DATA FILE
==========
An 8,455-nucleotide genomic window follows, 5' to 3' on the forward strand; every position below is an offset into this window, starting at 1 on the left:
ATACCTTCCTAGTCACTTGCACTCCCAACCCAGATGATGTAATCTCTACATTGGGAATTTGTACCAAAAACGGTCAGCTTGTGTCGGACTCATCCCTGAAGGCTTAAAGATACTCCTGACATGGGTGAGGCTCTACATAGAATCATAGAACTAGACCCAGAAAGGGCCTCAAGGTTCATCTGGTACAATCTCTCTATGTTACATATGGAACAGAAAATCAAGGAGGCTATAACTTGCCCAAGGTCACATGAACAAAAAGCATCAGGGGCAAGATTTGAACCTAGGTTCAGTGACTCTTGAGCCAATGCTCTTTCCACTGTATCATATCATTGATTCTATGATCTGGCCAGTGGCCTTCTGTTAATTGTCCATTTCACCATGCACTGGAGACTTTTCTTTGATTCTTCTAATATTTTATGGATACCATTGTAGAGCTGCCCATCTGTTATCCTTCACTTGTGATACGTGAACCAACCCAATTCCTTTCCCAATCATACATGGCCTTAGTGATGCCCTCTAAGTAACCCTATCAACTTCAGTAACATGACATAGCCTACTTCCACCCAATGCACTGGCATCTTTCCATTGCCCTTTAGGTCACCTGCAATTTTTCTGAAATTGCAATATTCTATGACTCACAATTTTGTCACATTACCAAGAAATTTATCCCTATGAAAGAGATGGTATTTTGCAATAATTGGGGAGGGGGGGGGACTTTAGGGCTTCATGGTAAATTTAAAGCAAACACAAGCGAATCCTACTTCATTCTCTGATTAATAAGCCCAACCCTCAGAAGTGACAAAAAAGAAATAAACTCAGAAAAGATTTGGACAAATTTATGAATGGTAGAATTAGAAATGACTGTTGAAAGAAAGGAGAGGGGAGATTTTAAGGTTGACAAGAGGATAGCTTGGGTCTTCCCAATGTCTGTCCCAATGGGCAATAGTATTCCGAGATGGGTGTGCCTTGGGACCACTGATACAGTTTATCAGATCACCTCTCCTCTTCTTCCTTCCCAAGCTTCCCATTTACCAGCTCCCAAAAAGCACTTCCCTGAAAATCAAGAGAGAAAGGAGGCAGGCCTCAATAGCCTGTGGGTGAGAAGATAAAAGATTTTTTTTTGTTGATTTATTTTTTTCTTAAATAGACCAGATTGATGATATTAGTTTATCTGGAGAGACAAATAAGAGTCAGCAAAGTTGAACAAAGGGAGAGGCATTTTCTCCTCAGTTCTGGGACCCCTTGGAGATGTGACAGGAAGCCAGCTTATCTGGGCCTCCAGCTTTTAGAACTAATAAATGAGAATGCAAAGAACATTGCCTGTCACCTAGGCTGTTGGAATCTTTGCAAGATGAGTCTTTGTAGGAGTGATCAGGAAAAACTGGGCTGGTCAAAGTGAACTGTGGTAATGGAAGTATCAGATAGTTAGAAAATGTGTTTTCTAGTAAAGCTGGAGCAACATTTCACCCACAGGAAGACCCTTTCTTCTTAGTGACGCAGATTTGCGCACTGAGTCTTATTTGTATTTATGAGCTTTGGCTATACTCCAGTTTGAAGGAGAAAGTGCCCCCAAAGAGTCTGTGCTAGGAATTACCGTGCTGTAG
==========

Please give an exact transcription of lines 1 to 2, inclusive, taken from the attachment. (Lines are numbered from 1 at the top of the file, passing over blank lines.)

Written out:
An 8,455-nucleotide genomic window follows, 5' to 3' on the forward strand; every position below is an offset into this window, starting at 1 on the left:
ATACCTTCCTAGTCACTTGCACTCCCAACCCAGATGATGTAATCTCTACATTGGGAATTTGTACCAAAAACGGTCAGCTTGTGTCGGACTCATCCCTGAAGGCTTAAAGATACTCCTGACATGGGTGAGGCTCTACATAGAATCATAGAACTAGACCCAGAAAGGGCCTCAAGGTTCATCTGGTACAATCTCTCTATGTTACATATGGAACAGAAAATCAAGGAGGCTATAACTTGCCCAAGGTCACATGAACAAAAAGCATCAGGGGCAAGATTTGAACCTAGGTTCAGTGACTCTTGAGCCAATGCTCTTTCCACTGTATCATATCATTGATTCTATGATCTGGCCAGTGGCCTTCTGTTAATTGTCCATTTCACCATGCACTGGAGACTTTTCTTTGATTCTTCTAATATTTTATGGATACCATTGTAGAGCTGCCCATCTGTTATCCTTCACTTGTGATACGTGAACCAACCCAATTCCTTTCCCAATCATACATGGCCTTAGTGATGCCCTCTAAGTAACCCTATCAACTTCAGTAACATGACATAGCCTACTTCCACCCAATGCACTGGCATCTTTCCATTGCCCTTTAGGTCACCTGCAATTTTTCTGAAATTGCAATATTCTATGACTCACAATTTTGTCACATTACCAAGAAATTTATCCCTATGAAAGAGATGGTATTTTGCAATAATTGGGGAGGGGGGGGGACTTTAGGGCTTCATGGTAAATTTAAAGCAAACACAAGCGAATCCTACTTCATTCTCTGATTAATAAGCCCAACCCTCAGAAGTGACAAAAAAGAAATAAACTCAGAAAAGATTTGGACAAATTTATGAATGGTAGAATTAGAAATGACTGTTGAAAGAAAGGAGAGGGGAGATTTTAAGGTTGACAAGAGGATAGCTTGGGTCTTCCCAATGTCTGTCCCAATGGGCAATAGTATTCCGAGATGGGTGTGCCTTGGGACCACTGATACAGTTTATCAGATCACCTCTCCTCTTCTTCCTTCCCAAGCTTCCCATTTACCAGCTCCCAAAAAGCACTTCCCTGAAAATCAAGAGAGAAAGGAGGCAGGCCTCAATAGCCTGTGGGTGAGAAGATAAAAGATTTTTTTTTGTTGATTTATTTTTTTCTTAAATAGACCAGATTGATGATATTAGTTTATCTGGAGAGACAAATAAGAGTCAGCAAAGTTGAACAAAGGGAGAGGCATTTTCTCCTCAGTTCTGGGACCCCTTGGAGATGTGACAGGAAGCCAGCTTATCTGGGCCTCCAGCTTTTAGAACTAATAAATGAGAATGCAAAGAACATTGCCTGTCACCTAGGCTGTTGGAATCTTTGCAAGATGAGTCTTTGTAGGAGTGATCAGGAAAAACTGGGCTGGTCAAAGTGAACTGTGGTAATGGAAGTATCAGATAGTTAGAAAATGTGTTTTCTAGTAAAGCTGGAGCAACATTTCACCCACAGGAAGACCCTTTCTTCTTAGTGACGCAGATTTGCGCACTGAGTCTTATTTGTATTTATGAGCTTTGGCTATACTCCAGTTTGAAGGAGAAAGTGCCCCCAAAGAGTCTGTGCTAGGAATTACCGTGCTGTAG